Debt Repayment Tips, Strategies and Tools

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4 Tools and Strategies to Eliminate Your Debt

If you have outstanding debt but aren’t making any headway on your balance, it might feel like financial freedom is a far cry away. Depending on how much debt you carry, making the minimum payments towards your balances may not actually help you move forward.

But if you really want to get out of the red and save for the future, eliminating your outstanding debt is a solid first step. While there’s no fast and easy way to adjust your lifestyle or relationship with money, making a few changes now will help you become debt-free sooner. Read on for more debt repayment tips and strategies to improve your financial situation.

Debt Repayment Strategies

Paying off debts can take a while and require hard work; look for a strategy that helps to motivate you. These four popular debt repayment methods are great places to start.

 

1. Snowball Method

Sometimes, the emotional connection that we have to outstanding debts can make paying them off more difficult. If you’re more motivated by seeing real results, this strategy can work well for your situation. The snowball method can help tackle the anxiety of juggling several payments by prioritizing and paying the most money towards your lowest balance first. While you’ll still need to make minimum payments on your other debts, you’ll see results faster with this method. Once you completely pay off the smallest debt, you’ll apply that amount you were paying towards that debt to the next lowest debt, and so on until you have no outstanding balances. For example, if you have three outstanding debts, you’d prioritize making the largest payment you could afford in the following order.

 

Example Snowball Method

Type of Debt

APR

Balance

Credit Card

30%

$590

Credit Card

25%

$2,000

Loan

299%

$3,000

2. Avalanche Method

On the other hand, the debt avalanche method prioritizes your highest interest debts first, which can help save you more money over time. Like the snowball method, you’ll still have to make minimum payments on all your other debts, but your most aggressive payment will be towards the debt that’s costing you the most in interest. With the same three outstanding debts used in the first example, we’ll take at what you’d prioritize paying the most amount towards with the debt avalanche method below.

 

Example Avalanche Method

Type of Debt

APR

Balance

Credit Card

299%

$3,000

Credit Card

30%

$590

Loan

25%

$2,000

3. Balance Transfer

If you’ve gotten behind on credit card payments, the balance transfer repayment method applies to this type of debt. You may qualify for a balance transfer credit card with an introductory or promo period with 0 percent APR. If so, you can combine your other credit card debts to that new account and pay it off during the promotional period. However, you’ll likely need a decent credit score in order to qualify for these offers. Additionally, you’d need to make sure you could pay off your balance in the short period, otherwise you’ll continue to accrue interest on any outstanding balance.

 

4. Debt Consolidation

Debt consolidation is another repayment strategy that involves taking out a loan for your total outstanding debts, paying them off completely and then making one monthly payment to the new loan until completion. The advantages of this method may be a lower interest rate, lower monthly payment and/or simply to have only one monthly payment to handle.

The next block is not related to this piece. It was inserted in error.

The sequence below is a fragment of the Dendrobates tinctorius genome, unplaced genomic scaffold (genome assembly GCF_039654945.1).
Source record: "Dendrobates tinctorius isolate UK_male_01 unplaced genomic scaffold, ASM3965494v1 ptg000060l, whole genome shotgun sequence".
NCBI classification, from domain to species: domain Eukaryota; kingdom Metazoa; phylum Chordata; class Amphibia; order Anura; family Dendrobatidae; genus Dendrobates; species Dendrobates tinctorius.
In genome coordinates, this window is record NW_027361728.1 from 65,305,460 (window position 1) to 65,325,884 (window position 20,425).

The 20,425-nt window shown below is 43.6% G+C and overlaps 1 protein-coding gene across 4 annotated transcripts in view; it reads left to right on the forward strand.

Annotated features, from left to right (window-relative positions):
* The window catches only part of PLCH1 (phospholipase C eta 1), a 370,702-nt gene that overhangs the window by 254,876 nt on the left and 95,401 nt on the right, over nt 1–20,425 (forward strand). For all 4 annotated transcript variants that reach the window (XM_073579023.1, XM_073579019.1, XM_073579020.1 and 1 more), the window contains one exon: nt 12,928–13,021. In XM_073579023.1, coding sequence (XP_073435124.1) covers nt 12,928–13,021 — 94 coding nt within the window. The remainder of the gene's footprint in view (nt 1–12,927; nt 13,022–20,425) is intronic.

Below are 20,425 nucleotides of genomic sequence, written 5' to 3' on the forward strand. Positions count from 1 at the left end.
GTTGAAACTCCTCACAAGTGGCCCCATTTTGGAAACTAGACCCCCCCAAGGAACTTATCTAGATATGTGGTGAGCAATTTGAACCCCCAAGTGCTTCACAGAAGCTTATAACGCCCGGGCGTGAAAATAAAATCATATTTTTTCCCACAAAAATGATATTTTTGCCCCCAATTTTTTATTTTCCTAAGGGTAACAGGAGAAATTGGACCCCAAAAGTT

With a debt repayment strategy in mind, these tools can help you solidify and strengthen your financial future.

 

1. SMART Goals

Research suggests that people who write down their goals have a better chance of meeting them. This is called the goal-setting theory.1 While a broad, generalized goal may seem like it’s more attainable, you should actually do the opposite. Specific, measurable goals, referred to as SMART goals, can help you establish a real benchmark for your successes while they also motivate you to succeed.

 

2. Your Budget

It’s much harder to live within your means if you have no idea what you can realistically afford. Even if you’ve made a budget previously, it’s helpful to revisit your allocations from time to time. While your unique financial situation will vary, budgeting experts suggest reverse budgeting or the 50-30-20 are reasonable to aim for. If you have room to save money or limit your expenses, tighten your budget in order to eliminate debt faster.

 

3. Personal Finance Apps

With the newest personal finance tools and apps, you don’t really have to do much in order to reap their benefits. While some apps like Mint are free, others like Monefy offer both a free and premium version. Specific apps will vary, but most function via direct integration from your banking app and allow you to set budgets, track spending and manage savings goals.

 

4. Your Credit Score

If you’re keeping track of your credit score throughout debt repayment, you may notice that your score has strengthened. Your credit score is an important financial health indicator that stays with you throughout your adult life. Regardless of your debts, it’s a good idea to regularly review your report for accuracy, and dispute any incorrect items as soon as you notice them.

 

 

References

1Redmond, B. F. (October 2, 2016). 6. Goal setting theory – PSYCH 484: Work attitudes and job motivation. Retrieved December 18, 2019, from https://wikispaces.psu.edu/display/PSYCH484/6.+Goal+Setting+Theory

 

About 

Babs is a Senior Content Writer and financial guru. She loves exploring fresh ways to save more and enjoy life on a budget! When she’s not writing, you’ll find her binge-watching musicals, reading in the (sporadic) Chicago sunshine and discovering great new places to eat. Accio, tacos! 

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